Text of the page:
Experts say there is a shortage of behavioral health professionals in the Bay Area, but there are still ways for you to find help.
It’s summer in the Bay Area. The weather is nice; the state is reopened again. Everything is fine, right?
Not quite, according to Kaiser Permanente Chair of Chiefs of Psychiatry and Addiction Medicine Dr. Maria Koshy.
TAKE ACTION: Get help with mental health issues
“Now that the immediate acute stage of the pandemic has passed, when this was happening there was a lot of adrenaline flowing through the system and everyone was in survival mode,” Dr Koshy said. “Now that these immediate stressors are over, people are starting to understand the full impact of what has happened over the past year and a half.”
Dr Koshy says there are three times as many Americans reporting symptoms of depression now compared to when the pandemic started.
Mental health professionals are encouraged to see people admit their feelings, but these same professionals are rare here in the Bay Area.
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“It’s not just mental health therapists, it’s also psychiatrists and addiction and alcohol counselors,” said Santa Clara County Behavioral Health Entrepreneurs Association executive director Elisa Koff- Ginsborg.
Koff-Ginsborg adds that there are hundreds of mental health support positions open across the South Bay and more needs to be done to keep them.
She says the cost of living and access to telehealth sends these professionals out of the Bay Area.
As a result, people who need help sometimes have a hard time finding it, but there are alternatives.
TAKE ACTION: local resources for people in crisis
“When you find yourself in a situation like this with increased needs and a decrease in our traditional resources that we use, it is extremely important to be creative and flexible and to identify other ways to provide support.” , said Koff-Ginsborg.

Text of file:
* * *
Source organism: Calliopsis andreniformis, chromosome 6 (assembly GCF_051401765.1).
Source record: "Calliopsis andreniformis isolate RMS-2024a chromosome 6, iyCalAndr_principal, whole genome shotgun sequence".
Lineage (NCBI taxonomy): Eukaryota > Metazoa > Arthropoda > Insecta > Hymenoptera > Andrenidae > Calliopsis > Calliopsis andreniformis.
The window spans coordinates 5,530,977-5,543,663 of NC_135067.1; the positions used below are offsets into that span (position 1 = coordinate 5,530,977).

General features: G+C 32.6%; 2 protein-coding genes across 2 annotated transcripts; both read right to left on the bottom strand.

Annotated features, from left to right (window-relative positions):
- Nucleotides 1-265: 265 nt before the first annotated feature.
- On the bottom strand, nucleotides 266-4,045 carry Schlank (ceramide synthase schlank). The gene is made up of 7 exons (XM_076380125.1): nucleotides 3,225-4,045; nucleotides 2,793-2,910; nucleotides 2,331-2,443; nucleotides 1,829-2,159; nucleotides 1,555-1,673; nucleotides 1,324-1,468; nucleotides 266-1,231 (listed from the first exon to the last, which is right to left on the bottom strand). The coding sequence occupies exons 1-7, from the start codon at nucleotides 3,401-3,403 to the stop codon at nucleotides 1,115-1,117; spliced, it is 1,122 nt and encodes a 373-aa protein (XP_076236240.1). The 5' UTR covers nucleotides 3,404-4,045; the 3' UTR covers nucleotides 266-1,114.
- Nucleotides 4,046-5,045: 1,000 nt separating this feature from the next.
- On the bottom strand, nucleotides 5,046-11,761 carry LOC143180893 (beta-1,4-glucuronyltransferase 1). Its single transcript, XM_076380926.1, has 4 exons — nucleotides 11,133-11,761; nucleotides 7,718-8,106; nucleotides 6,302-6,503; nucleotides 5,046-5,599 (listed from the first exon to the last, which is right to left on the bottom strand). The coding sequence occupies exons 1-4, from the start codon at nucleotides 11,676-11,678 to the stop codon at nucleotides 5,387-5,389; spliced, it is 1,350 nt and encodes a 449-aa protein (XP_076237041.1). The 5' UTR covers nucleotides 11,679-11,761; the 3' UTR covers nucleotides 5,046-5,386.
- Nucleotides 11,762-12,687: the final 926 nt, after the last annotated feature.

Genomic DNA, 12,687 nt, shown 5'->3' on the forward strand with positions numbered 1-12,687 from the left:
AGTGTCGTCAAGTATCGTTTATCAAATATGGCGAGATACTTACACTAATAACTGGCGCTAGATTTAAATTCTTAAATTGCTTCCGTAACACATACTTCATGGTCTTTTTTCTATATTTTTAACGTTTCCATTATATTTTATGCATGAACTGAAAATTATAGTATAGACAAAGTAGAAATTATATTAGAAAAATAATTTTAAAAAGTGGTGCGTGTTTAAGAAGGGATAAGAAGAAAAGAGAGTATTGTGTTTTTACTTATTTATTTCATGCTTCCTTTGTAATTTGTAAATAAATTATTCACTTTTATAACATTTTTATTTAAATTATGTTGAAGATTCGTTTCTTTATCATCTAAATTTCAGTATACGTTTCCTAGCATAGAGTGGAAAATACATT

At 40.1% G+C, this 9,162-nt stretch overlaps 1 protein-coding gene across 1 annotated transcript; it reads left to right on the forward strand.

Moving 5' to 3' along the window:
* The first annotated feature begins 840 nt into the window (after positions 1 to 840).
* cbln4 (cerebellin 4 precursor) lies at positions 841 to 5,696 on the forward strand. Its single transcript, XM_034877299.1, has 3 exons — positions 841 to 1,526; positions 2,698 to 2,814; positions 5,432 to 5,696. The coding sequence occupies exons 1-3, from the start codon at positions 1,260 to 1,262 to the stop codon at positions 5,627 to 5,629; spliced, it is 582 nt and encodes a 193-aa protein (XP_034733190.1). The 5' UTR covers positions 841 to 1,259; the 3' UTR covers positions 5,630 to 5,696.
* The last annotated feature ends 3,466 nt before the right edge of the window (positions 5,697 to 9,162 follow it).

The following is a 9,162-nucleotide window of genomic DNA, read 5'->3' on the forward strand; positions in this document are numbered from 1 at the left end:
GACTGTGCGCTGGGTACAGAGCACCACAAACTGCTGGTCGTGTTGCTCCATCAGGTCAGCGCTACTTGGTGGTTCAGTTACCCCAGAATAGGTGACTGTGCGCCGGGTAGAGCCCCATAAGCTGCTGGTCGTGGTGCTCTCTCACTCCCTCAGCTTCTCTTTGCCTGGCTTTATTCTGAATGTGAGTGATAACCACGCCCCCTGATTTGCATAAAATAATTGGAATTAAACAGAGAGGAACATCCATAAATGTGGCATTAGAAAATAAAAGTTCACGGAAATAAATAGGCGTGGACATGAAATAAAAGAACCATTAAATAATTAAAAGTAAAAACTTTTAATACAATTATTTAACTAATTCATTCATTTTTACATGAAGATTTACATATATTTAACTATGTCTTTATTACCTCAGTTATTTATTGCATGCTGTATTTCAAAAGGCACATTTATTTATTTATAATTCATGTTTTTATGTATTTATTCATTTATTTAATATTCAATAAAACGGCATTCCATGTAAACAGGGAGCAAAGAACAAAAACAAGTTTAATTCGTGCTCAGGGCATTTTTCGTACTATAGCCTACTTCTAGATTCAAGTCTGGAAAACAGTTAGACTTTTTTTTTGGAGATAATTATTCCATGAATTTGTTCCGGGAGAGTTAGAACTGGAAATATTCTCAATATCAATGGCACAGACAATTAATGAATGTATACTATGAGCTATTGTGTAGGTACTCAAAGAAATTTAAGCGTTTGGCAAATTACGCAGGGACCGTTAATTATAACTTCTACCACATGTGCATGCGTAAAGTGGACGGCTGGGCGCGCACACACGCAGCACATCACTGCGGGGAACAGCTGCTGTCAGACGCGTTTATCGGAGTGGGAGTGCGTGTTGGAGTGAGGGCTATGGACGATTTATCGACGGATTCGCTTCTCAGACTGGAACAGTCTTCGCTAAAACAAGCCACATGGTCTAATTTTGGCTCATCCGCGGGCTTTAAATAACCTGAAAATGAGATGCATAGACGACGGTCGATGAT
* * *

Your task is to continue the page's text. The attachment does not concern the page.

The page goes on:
Kaiser Permanente does just that.
To cope with their increased caseload, they actually contract out help from other agencies to support their patients as well as their own healthcare team.
Anything they can do to ensure that the mental health of their members is taken care of.
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“Our priority is to make sure they connect with the care they need right now,” said Dr Koshy.
If you don’t have Kaiser and are struggling to find the help you need, Koff-Ginsborg says trained peer counselors can be used.
You can also visit PsychologyToday.com to find a database of local mental health professionals in your area based on need and even insurance providers.
Resources recommended by local experts:
National lifeline for suicide prevention offers free and confidential support 24/7 to people in distress, prevention and crisis resources for you or your loved ones, and best practices for professionals.
For TTY users: Use your preferred relay service or dial 711 then 1-800-273-8255
San Francisco Suicide Prevention The 24 hour crisis line offers immediate crisis intervention and emotional support to anyone calling or texting.
Crisis Line: 415-781-0500 or 1-800-273-8255
Crisis text line: confidential 24/7 assistance, SMS MY LIFE at 741741
Asian Mental Health Collective provides low-cost mental health services to the Asian American and Pacific Islander community.
Crisis Stabilization Unit – Edgewood Center for Children and Families
Main line: 415-682-3278
Referrals are accepted 24/7
The Crisis Stabilization Unit (CSU) assesses and treats children and youth (aged 5 to 17) who present with acute psychiatric symptoms or a mental health crisis.
Children’s Health Council provides the best learning and mental health services to families of diverse backgrounds, regardless of language, location or ability to pay.
For English, call 650-688-3625
For Spanish, call 650-688-3650
If you or someone you know is currently experiencing a mental health crisis, we have provided resources to help here.
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